Suffolk NFU celebrates 100 years of keeping up the fight for UK farming
- Credit: Archant
It’s braved crises of every description over the last 100 years – and is currently battling through the latest as the cororavirus lockdown hits every aspect of British life.
The Suffolk branch of the National Farmers’ Union (NFU) was formed in 1920 – and celebrates its centenary this year amid yet more turmoil and adversity.
MORE – Grower hopes eastern Europeans laid off from other sectors may help to plug UK-wide hole in seasonal farm workforceMembers who make up the branch – and whose ancestors created it – still see it as an important lobbying group for their sector.
The branch and its members were at the centre of many struggles, challenges – and some hard-won victories.
Long-forgotten battles include the Tithe War of the 1930s and 40s – a bitter battle between the Church of England and landowners which led to the dismantling of England’s ancient 1,000-year-old tithe system.
Then there is the moment when Suffolk farmer and NFU county vice chairman James Stamper challenged the US ambassador to Britain over his country’s trading position.
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And the war years when the industry pulled out all the stops to keep food on the tables of UK citizens.
All these and other events are being remembered this year as Suffolk farmers pay tribute to their predecessors – and look to the future.
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NFU East Anglia regional director Rachel Carrington said it was an opportunity to reflect on everything that farmers have achieved over the past 100 years and to look towards the next 100 years.
“We’re facing difficult times but it’s reassuring to know our county’s agriculture is resilient and Suffolk farmers will rise to the challenge – however great that challenge appears to be,” she said.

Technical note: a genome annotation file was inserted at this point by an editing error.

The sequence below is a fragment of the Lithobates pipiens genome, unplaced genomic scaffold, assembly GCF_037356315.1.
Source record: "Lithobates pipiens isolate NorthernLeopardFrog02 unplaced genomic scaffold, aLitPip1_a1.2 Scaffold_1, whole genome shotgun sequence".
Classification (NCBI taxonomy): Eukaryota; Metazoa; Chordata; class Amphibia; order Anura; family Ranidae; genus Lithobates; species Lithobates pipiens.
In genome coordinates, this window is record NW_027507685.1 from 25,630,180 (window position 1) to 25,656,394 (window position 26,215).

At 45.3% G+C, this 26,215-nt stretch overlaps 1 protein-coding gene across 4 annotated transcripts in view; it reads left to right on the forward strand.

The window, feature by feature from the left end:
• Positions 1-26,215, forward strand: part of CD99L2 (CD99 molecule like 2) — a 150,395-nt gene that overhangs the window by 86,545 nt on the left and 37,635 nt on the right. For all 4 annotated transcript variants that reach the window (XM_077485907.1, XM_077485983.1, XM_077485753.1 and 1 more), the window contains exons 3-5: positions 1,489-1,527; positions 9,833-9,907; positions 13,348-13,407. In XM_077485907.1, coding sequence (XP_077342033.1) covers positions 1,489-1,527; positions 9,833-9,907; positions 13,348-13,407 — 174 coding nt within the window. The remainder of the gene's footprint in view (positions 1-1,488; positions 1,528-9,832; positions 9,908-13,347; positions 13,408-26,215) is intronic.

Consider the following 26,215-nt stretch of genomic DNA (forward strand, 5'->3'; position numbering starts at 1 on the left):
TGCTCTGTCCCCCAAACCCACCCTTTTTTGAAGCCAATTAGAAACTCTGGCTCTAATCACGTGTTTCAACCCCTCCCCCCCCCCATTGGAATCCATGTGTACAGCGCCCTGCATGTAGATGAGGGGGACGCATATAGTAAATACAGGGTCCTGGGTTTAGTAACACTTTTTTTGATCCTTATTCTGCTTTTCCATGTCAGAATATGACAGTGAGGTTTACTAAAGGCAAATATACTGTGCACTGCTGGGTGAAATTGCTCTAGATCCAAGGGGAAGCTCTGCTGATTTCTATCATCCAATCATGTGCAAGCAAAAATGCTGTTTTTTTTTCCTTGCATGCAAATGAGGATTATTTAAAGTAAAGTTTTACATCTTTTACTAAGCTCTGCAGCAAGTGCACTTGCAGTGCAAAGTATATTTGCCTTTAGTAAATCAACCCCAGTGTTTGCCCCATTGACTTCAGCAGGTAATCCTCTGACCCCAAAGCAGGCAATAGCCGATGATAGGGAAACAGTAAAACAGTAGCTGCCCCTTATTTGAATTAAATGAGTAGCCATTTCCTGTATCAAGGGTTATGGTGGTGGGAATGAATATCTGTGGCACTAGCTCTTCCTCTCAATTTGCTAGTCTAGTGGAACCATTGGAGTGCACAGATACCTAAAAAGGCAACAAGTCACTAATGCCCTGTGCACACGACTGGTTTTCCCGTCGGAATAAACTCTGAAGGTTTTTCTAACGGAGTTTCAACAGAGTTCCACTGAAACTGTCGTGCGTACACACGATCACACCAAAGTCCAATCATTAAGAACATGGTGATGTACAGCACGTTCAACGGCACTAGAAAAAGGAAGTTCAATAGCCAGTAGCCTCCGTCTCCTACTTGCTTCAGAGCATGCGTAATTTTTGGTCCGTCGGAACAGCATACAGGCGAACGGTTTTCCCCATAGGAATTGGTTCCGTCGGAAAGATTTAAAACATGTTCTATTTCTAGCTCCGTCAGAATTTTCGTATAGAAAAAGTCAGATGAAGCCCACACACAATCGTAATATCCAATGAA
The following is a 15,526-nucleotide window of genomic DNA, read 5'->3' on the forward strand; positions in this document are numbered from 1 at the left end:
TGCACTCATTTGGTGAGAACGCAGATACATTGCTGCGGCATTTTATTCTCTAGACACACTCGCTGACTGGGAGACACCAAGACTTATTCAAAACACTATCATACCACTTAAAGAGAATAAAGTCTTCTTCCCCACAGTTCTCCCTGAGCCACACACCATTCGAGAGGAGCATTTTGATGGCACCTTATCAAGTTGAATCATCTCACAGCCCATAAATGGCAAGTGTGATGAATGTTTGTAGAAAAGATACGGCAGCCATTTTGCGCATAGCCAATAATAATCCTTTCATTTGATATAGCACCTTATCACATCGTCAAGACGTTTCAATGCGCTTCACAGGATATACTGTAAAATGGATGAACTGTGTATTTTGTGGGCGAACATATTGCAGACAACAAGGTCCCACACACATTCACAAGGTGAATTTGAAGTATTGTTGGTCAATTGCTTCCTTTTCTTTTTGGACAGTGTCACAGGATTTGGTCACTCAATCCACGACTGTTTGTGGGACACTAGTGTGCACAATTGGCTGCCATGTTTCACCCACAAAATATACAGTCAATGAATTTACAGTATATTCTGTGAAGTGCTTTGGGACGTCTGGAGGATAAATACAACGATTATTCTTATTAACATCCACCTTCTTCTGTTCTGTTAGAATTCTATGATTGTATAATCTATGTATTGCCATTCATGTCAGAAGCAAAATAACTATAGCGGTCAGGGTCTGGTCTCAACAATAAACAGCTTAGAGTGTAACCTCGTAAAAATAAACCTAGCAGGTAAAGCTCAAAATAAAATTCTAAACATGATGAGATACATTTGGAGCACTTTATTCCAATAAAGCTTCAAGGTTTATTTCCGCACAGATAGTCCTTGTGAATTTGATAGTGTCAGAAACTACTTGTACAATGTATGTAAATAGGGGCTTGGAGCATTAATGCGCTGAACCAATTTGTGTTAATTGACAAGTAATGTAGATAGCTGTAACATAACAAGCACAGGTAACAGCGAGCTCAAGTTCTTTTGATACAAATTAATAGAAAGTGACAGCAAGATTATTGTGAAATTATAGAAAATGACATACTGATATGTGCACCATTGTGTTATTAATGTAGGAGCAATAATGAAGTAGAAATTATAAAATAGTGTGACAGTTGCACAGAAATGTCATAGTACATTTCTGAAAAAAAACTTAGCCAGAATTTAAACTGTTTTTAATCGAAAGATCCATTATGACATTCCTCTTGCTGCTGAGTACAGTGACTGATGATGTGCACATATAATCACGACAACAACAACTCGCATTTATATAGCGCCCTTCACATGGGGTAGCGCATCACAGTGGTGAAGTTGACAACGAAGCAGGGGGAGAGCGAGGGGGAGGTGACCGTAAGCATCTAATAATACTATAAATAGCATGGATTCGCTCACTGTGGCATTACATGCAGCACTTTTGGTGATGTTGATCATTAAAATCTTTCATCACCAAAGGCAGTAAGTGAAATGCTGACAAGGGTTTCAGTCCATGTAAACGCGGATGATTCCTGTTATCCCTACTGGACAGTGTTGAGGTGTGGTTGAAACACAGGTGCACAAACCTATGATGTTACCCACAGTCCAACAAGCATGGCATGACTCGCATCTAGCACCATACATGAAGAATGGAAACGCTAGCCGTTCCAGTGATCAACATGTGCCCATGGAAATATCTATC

Centenary celebrations to mark the milestone have been postponed until November at a date to be confirmed as a result of coronavirus lockdown
Around 400 NFU members, staff and other invited guests were due to join NFU president Minette Batters at Trinity Park in Ipswich for the special event on April 24 to mark the occasion.
When it finally convenes, there will be many tales to tell.
Suffolk Record Office research of the NFU archives reveals that a county branch was formed in March 1913 – but at that point it only covered west Suffolk. In the east, there were branches in Saxmundham and Beccles.
It wasn’t until February 1919, at a farmer meeting chaired by David Black at Ipswich Town Hall, that east and west agreed to join forces. They amalgamated on November 30, 1920 following a further meeting in the town.
David Black – whose family continues to farm at Bacton, near Stowmarket – became its first county branch chairman and the NFU offices opened in Ipswich on March 7, 1921, in Princes Street.
By that point, Suffolk farmers were engaged in the Tithe War, a dispute which had been bubbling up since the 1880s. Small farm owners and smallholders found themselves at the sharp end of the row, many of them having returned from World War I to rebuild their lives. With farm prices at a low, they struggled to survive through the Great Depression – but the church still depended on the tithes to keep its clergy. It took out court orders to seize property when tithes weren’t paid.
In Wortham, near Diss, Roland Rash and author wife Doreen Wallace had their stock seized – 15 bullocks and 134 fat pigs – after bailiffs descended. Roland was a former county chairman of the Suffolk branch of the NFU, and found himself among an estimated 11,000 farmers and landowners who pledged to fight for the abolition of the tithes. It was a bitter fight, and feelings ran high. A Tithe memorial stone was even put up opposite the gates of Elmsett parish church in 1935 as a permanent reminder of the goods and livestock seized from Elmsett Hall in lieu of tithe payments.
In the war years, with food supplies from overseas largely cut off, the role of UK farmers in producing crops to feed the nation was critical. The Ministry of Food became the sole purchaser and importer of basic foodstuffs.
In Suffolk, it was the role of the NFU branch to keep farmers informed about rules affecting them. A document from July 1941 even outlines overtime rates for male and female farm workers during the corn harvest.
Then there was the moment in the mid-1980s when the US ambassador dropped in on James Stamper’s farm at Barnham in west Suffolk while out on a tour of American airbases. He found himself aboard a farm trailer while his security detail “showed the quick thinking that marks them for such special duties and stayed in the comfort of their Rover”, according to a news report. Mr Price wanted to see US farmers getting unfettered access to markets over here, but James was having none of it, putting the case for UK and European farmers to protect their industry.